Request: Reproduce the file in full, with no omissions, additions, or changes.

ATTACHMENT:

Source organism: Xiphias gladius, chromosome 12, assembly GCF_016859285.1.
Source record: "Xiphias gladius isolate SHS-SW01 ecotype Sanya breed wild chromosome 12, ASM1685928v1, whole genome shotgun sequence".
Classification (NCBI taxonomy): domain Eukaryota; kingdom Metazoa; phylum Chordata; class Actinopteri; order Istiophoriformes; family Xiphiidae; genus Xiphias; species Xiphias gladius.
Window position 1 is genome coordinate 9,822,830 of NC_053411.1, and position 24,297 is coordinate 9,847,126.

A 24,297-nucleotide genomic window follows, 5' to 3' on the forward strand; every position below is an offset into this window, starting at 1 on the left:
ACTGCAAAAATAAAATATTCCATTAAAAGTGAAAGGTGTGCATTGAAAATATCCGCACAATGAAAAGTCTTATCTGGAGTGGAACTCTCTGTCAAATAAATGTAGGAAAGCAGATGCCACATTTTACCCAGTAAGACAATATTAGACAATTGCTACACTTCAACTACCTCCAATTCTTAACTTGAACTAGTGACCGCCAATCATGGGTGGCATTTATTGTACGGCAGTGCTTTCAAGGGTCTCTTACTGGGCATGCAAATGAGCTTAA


Source organism: Xiphias gladius, chromosome 12, assembly GCF_016859285.1.
Source record: "Xiphias gladius isolate SHS-SW01 ecotype Sanya breed wild chromosome 12, ASM1685928v1, whole genome shotgun sequence".
Classification (NCBI taxonomy): domain Eukaryota; kingdom Metazoa; phylum Chordata; class Actinopteri; order Istiophoriformes; family Xiphiidae; genus Xiphias; species Xiphias gladius.
Window position 1 is genome coordinate 9,822,830 of NC_053411.1, and position 24,297 is coordinate 9,847,126.

A 24,297-nucleotide genomic window follows, 5' to 3' on the forward strand; every position below is an offset into this window, starting at 1 on the left:
ACTGCAAAAATAAAATATTCCATTAAAAGTGAAAGGTGTGCATTGAAAATATCCGCACAATGAAAAGTCTTATCTGGAGTGGAACTCTCTGTCAAATAAATGTAGGAAAGCAGATGCCACATTTTACCCAGTAAGACAATATTAGACAATTGCTACACTTCAACTACCTCCAATTCTTAACTTGAACTAGTGACCGCCAATCATGGGTGGCATTTATTGTACGGCAGTGCTTTCAAGGGTCTCTTACTGGGCATGCAAATGAGCTTAA